I've never really been the “box o'religion” sort. You know them. They attend church,
can quote scripture (sort of and selectively). But then they go out into the “real”
world, where they live the rest of their lives, where the demands of religion are
difficult. Predatory business practices become moral on Monday. Theft is okay as
long as it is done legally under the appropriate “Terms and Conditions.” All that
messy stuff about love and justice fits in the “religion” box. Business is business.
Politics is politics.
For me, my faith is part of every single aspect of my life. Do justice, love kindness,
and walk humbly can be challenging out there in the “real” world, sometimes making
life a little harder. But then again, we bring the tools of faith, hope, and love with us.
Jesus and the entire Israelite prophetic tradition demand that we live our faith in the
I began my active ministry 15 years ago this spring, and recently celebrated thirteen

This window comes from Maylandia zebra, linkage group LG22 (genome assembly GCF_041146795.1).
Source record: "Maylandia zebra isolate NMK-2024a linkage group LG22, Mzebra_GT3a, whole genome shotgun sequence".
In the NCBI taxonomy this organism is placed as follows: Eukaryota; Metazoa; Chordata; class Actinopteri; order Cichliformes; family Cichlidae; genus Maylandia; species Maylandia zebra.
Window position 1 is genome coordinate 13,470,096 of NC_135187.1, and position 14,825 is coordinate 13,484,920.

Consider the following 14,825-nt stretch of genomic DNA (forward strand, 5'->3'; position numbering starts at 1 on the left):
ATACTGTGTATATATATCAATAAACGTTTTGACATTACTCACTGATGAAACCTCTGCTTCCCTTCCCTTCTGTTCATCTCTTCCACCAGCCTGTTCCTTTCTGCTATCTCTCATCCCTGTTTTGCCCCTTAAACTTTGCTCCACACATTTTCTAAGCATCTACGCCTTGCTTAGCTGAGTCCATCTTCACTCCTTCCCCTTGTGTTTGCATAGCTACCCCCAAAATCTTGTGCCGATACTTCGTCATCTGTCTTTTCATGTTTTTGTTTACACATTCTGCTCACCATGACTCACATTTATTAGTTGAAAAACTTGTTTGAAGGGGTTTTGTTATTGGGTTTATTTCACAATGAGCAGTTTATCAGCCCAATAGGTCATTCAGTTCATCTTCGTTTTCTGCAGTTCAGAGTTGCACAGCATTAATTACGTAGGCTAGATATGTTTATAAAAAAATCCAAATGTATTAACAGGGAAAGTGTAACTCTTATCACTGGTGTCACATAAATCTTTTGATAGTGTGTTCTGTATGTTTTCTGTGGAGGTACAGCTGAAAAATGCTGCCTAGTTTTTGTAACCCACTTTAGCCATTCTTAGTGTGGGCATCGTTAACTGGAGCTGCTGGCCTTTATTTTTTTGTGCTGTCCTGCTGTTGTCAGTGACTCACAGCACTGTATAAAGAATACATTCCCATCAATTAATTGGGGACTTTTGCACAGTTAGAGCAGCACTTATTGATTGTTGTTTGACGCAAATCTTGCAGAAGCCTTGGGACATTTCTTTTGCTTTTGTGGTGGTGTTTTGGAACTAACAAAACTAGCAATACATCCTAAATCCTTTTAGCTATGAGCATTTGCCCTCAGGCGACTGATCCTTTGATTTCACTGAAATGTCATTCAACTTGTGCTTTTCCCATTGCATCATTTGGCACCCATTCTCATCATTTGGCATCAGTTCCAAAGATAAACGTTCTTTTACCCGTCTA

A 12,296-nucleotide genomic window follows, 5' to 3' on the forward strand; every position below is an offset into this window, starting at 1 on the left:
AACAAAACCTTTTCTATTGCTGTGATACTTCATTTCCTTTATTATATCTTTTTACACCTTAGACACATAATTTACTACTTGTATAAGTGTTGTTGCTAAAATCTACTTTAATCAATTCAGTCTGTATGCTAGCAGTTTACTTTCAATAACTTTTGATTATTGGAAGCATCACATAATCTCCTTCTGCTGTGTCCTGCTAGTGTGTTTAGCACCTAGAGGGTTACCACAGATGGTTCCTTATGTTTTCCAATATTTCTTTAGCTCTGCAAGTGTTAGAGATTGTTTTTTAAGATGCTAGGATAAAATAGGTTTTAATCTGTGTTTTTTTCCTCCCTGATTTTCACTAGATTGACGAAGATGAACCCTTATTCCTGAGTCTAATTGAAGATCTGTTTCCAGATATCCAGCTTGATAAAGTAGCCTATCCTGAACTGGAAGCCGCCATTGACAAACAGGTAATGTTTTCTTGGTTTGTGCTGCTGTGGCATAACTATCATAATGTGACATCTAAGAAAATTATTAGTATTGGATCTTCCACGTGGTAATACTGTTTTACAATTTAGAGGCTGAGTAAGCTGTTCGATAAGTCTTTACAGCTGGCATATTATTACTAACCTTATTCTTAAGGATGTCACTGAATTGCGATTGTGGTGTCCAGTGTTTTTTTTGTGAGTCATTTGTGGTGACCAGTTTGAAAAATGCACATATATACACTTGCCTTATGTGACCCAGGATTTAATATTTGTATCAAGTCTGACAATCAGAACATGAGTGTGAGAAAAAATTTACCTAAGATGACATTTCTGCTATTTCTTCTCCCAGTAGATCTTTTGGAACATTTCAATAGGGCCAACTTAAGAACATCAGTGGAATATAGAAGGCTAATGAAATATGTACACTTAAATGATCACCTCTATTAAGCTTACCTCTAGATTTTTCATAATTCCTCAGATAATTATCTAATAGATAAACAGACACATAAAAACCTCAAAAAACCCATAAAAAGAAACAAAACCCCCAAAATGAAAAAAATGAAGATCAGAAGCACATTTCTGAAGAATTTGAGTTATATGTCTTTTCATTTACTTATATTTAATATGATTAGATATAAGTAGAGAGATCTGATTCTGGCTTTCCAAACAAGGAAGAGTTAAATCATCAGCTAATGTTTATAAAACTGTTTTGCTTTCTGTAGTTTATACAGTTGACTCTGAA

years as an ordained Minister of Word and Sacrament. For all of that time, I've stood
in pulpits and challenged congregants to go live their faith in the real world, to
change the world through their political and economic activity, to be “boots on the
ground” for justice. I focused on church stuff, my congregation, my denomination, as
well as ecumenical and interfaith partnerships. Now, someone has called my bluff
about living my faith out there in the community. I've been asked to run for City
Council and agreed to do so.
Some may be uncomfortable with this decision, preferring that I stay in the “pastor”
box. It is an oddity of white Mainline Protestants that they interpret the appropriate
separation of church and state as a separation of faith and politics. After all, the
gospel comes uncomfortable close to our privilege. Fundamentalists, the Roman
Church, and the Black Church have never had qualms about political engagement.
Senator Warnock is also Pastor Raphael.
Of course, I'll keep good boundaries. You won't hear me campaign on Sundays. I'll
just stick to what I've always done, reminding the good people in the pews that God
is good (and mysterious), and that we can make the world a better place by hearing
and responding to the challenges of the Word, Jesus and the prophetic tradition that
informed his ministry, and our own unique location on that trajectory, the Social
Gospel movement in the Protestant, Reform, Congregational, and United Church of
Christ traditions. Then again, maybe that always was just a little political...